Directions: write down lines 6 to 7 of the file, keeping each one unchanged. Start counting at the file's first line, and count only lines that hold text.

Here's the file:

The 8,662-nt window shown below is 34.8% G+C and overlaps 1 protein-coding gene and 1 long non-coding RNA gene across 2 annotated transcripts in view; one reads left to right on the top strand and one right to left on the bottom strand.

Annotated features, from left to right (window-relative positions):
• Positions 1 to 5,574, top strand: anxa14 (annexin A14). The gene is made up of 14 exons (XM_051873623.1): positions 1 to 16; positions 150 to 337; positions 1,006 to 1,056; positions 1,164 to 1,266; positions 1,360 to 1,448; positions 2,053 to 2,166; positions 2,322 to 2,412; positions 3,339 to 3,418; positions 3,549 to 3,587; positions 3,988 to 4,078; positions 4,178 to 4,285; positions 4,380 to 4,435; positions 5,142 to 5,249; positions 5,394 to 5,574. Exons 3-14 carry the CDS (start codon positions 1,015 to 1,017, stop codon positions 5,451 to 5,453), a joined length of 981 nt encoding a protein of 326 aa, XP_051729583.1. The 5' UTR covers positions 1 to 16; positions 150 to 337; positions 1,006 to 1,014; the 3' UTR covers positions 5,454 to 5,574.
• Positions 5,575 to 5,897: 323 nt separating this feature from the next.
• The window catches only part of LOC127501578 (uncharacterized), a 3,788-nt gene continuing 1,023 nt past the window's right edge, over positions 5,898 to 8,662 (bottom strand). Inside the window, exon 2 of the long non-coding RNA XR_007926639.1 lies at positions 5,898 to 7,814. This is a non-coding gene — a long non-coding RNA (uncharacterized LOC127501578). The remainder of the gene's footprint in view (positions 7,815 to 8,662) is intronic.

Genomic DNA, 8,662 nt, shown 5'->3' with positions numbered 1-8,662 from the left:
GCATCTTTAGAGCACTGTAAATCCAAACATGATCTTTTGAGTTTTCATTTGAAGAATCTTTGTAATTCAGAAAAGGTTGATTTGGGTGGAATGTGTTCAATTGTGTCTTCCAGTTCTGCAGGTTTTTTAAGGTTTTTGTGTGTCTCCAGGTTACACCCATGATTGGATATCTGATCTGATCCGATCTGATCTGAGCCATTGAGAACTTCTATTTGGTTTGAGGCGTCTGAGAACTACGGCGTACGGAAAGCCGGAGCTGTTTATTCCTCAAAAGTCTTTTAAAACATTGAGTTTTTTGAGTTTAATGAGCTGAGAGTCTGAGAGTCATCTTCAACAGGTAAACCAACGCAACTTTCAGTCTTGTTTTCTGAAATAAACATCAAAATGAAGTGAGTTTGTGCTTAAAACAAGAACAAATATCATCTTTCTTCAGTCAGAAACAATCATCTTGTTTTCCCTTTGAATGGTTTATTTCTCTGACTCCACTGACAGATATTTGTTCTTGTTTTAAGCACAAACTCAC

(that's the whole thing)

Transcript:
Genomic DNA, 8,662 nt, shown 5'->3' with positions numbered 1-8,662 from the left:
GCATCTTTAGAGCACTGTAAATCCAAACATGATCTTTTGAGTTTTCATTTGAAGAATCTTTGTAATTCAGAAAAGGTTGATTTGGGTGGAATGTGTTCAATTGTGTCTTCCAGTTCTGCAGGTTTTTTAAGGTTTTTGTGTGTCTCCAGGTTACACCCATGATTGGATATCTGATCTGATCCGATCTGATCTGAGCCATTGAGAACTTCTATTTGGTTTGAGGCGTCTGAGAACTACGGCGTACGGAAAGCCGGAGCTGTTTATTCCTCAAAAGTCTTTTAAAACATTGAGTTTTTTGAGTTTAATGAGCTGAGAGTCTGAGAGTCATCTTCAACAGGTAAACCAACGCAACTTTCAGTCTTGTTTTCTGAAATAAACATCAAAATGAAGTGAGTTTGTGCTTAAAACAAGAACAAATATCATCTTTCTTCAGTCAGAAACAATCATCTTGTTTTCCCTTTGAATGGTTTATTTCTCTGACTCCACTGACAGATATTTGTTCTTGTTTTAAGCACAAACTCAC